The Oregon & California Railroad reached Salem in 1871.
The local towns people wanted the station located close in,
convenient to the business and residential areas clustered
around Commercial Street. However, they balked at paying the
additional $30,000 the railroad wanted for laying track to
the center of town. So the station was built on the north-south
route, over a mile east of downtown, amidst the hay fields
and groves of trees. That station burned in 1885.
The citizens complained about the distance they had to travel
to deliver and pick up passengers and their baggage "way
out on 12th Street." Fortunately, in 1888 Salem had its
first horse-drawn street railway, owned by the Oregon Land
Company. The Salem Street Railway Company operated the first
line from the corner of State and Commercial. The State Street
line extended to 12th Street and eventually along 12th to
the Southern Pacific depot. Electric trolleys quickly followed.
By 1889 there was a new station - at the same location but
with a new name. The Southern Pacific Company obtained control
of the route May 12, 1887. Just prior to World War I the 1889
station burned. The replacement station was completed in 1918.
1918 Passenger Station
This Beaux-Arts structure conveyed all the ideals of the "gateway
to the city". Passengers entered the station from the
west, passing through colossal columns encompassed by large
Roman arched windows, to reach the tracks on the east. The
building is dominated by a large rectangular central pavilion
which houses 1500 square foot passenger waiting area. Smaller
wings house functions including ticketing, baggage and rest
rooms. The floor plan of the station reflects the new 20th
century need of the womens waiting room.
The deep west entrance is comprised of four pilaster colonnades,
with the four columns directly in front and a three-arched
recessed entranceway and double doors at the center. The more
shallow track-side entrance incorporates a colonnade of lonic
pilasters with a large metal canopy offering shelter to waiting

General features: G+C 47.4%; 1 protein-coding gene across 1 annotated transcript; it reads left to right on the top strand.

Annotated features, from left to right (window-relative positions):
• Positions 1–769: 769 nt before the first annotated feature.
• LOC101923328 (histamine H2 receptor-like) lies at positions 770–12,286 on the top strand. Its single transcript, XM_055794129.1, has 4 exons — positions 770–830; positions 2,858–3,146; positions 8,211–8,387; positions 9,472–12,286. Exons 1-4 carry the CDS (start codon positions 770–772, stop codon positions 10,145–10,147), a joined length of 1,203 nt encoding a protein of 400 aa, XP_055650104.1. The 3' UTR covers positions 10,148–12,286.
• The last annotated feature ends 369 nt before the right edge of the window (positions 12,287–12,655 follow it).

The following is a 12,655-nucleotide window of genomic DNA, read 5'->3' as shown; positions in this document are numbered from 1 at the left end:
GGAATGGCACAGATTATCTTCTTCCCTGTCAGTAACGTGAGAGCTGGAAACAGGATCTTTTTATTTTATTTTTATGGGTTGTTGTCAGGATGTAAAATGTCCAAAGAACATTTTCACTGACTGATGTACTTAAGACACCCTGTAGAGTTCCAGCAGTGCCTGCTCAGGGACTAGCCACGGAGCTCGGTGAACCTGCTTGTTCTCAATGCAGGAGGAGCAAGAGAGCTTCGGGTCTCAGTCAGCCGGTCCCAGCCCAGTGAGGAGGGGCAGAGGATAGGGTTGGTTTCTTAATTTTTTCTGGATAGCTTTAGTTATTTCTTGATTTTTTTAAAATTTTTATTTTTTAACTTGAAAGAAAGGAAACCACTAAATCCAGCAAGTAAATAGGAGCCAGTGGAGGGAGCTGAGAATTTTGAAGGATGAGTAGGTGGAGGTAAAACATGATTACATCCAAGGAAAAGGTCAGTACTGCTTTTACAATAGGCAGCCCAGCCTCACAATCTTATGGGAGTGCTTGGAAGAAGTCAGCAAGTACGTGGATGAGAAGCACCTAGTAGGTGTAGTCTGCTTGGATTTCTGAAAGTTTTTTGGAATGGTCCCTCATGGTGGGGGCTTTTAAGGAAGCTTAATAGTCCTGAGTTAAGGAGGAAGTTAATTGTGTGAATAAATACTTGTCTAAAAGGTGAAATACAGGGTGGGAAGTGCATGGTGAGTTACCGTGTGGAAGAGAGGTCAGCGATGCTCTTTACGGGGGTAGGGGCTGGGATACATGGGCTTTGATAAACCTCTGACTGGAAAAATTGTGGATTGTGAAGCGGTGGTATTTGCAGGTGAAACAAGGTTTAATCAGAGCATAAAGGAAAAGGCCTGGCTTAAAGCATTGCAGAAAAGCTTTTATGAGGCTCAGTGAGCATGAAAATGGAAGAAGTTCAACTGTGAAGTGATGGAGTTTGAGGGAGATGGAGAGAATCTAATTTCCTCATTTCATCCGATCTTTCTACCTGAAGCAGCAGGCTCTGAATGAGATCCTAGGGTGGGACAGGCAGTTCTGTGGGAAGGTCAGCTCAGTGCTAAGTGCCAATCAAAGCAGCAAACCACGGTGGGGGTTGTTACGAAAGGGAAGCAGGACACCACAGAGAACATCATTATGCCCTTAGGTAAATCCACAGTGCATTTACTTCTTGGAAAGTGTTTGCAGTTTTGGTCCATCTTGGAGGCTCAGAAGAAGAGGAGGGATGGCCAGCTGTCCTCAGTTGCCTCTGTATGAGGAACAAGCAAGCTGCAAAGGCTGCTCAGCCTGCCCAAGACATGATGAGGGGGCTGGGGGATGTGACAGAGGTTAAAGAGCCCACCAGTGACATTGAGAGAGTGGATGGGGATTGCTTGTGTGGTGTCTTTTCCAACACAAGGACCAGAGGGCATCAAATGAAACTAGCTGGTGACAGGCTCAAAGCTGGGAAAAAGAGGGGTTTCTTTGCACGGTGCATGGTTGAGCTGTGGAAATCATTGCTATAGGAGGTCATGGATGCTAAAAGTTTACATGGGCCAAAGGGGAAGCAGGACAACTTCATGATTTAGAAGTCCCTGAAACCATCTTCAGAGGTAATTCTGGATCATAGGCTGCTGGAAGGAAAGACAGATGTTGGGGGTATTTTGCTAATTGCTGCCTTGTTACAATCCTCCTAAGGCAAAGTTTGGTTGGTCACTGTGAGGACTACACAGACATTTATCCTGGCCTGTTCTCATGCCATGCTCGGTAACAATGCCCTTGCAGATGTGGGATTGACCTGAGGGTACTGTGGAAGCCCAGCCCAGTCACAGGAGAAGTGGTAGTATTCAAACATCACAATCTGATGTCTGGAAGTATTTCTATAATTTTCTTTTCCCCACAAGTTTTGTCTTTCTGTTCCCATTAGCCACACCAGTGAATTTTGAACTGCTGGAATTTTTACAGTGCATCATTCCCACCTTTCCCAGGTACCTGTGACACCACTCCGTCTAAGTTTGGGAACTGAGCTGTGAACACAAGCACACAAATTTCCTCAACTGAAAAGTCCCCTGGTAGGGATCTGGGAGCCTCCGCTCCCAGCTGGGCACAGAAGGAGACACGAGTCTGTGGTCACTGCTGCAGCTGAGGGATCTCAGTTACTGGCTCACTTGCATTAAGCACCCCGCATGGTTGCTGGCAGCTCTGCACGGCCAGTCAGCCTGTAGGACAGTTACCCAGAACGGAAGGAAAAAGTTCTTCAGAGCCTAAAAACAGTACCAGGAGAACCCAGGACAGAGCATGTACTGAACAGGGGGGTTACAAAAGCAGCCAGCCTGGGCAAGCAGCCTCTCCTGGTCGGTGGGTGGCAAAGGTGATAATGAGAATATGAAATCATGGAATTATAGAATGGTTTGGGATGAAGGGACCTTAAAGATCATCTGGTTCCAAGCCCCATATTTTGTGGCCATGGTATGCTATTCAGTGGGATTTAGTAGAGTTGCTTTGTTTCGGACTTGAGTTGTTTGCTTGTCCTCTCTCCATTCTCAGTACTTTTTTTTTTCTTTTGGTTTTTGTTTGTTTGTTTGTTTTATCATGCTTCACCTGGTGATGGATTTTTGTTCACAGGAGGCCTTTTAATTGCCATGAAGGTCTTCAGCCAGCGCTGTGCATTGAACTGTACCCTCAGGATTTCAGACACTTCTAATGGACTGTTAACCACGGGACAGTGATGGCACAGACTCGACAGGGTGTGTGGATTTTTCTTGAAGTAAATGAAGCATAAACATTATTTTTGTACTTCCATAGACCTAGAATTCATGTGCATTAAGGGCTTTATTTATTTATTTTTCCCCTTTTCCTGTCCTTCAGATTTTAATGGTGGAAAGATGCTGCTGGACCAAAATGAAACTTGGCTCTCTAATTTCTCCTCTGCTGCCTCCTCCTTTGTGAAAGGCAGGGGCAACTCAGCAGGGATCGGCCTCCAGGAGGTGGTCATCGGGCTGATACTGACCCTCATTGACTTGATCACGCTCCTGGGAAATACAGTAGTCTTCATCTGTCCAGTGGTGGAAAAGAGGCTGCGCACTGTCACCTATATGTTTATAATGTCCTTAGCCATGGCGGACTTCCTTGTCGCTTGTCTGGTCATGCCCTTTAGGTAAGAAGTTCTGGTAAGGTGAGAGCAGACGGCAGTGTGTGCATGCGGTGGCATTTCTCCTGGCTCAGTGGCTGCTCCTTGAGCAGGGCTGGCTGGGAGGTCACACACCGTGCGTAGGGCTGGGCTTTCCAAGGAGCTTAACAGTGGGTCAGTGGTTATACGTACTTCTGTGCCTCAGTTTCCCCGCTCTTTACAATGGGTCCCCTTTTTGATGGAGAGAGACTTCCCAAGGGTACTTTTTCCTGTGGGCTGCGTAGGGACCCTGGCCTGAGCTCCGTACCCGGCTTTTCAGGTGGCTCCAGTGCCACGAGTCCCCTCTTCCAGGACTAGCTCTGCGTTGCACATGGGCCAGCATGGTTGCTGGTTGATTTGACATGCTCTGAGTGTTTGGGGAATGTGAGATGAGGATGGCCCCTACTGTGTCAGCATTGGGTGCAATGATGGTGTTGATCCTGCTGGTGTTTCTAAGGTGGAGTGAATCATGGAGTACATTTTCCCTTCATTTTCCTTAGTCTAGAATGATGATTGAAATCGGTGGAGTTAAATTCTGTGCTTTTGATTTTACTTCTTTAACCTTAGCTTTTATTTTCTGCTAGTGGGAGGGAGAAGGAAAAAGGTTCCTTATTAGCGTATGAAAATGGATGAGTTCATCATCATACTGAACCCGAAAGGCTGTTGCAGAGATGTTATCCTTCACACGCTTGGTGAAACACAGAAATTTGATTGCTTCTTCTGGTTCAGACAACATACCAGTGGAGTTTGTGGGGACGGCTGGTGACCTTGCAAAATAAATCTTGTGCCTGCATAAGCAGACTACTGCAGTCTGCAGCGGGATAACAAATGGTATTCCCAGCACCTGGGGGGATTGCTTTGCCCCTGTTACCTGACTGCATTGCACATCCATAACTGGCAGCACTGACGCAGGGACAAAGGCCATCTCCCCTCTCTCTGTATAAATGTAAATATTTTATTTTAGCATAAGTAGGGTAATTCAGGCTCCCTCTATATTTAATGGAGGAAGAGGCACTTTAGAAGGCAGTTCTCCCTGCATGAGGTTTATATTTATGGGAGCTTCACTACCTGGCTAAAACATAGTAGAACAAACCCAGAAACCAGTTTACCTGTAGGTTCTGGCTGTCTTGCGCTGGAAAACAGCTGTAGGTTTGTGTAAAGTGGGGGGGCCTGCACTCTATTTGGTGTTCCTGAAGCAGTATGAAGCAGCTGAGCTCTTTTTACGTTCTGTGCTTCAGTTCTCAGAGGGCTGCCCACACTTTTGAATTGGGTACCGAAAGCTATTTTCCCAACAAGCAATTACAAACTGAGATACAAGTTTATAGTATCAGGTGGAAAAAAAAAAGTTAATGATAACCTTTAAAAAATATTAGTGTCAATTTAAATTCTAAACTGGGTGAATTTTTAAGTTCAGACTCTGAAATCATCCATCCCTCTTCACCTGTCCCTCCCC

passengers. Decorative plasterwork, coved corner entries,
period radiators and Terrazzo marble floor patterns also add
to the elegance of the structure.
The concept of the railroad station as a point of civic pride
was by the this time essential to any city which wished to
favorably present its social and cultural merit. Salem, capital
city of Oregon, was no exception. The depot was designed by
Southern Pacific architect J. H. Christie and built by Stebinger
Brothers of Portland for a cost of $25,000. It reflected the
importance at the time of making a good impression, worthy
of the capital. The Beaux-Arts Classicism of the new station
seemed a natural choice of style for this up-and-coming city.
Whistle stop tours brought dignitaries through the community
and was a place of gathering to see the famous or infamous
traveling through Salem. Competition from the Oregon Electric
Railway, which opened in 1912 and offered Portland to Eugene
service, also warranted such an grand statement of architectural
The 1999 Salem Depot Project by the Oregon Department of Transportation
was a full rehabilitation of the 1918 depot. Ceilings and
architectural features were restored to their former state.
The work also includes improvement of parking facilities,
some rail-side pedestrian features such as waiting shelters,
lighting and landscaping for high-speed rail systems and park
and ride operations.
The 1889 Freight Depot/Baggage Shed
Next to the 1918 Depot stands freight depot which was once
part of the 1889 station and depot. When the 1889 depot burned
just prior to World War I, the freight portion was saved and
moved south along the tracks. Now 100 years old, the former
freight depot/baggage shed maintains a high degree of architectural
integrity both inside and outside. The exterior continues
to display one of the finest features: triangular, scroll-sawn
brackets placed among the overhanging eaves surrounding the
building. The peak of the roof features gablets or small gables
protruding from the end points which tied it to the Queen
Ann railroad architecture of the 1889 station. This building
at one time housed the Salem Telegraph Express and store room.
Compiled by Monica Mersinger
Historic Marion, Marion County Historical Society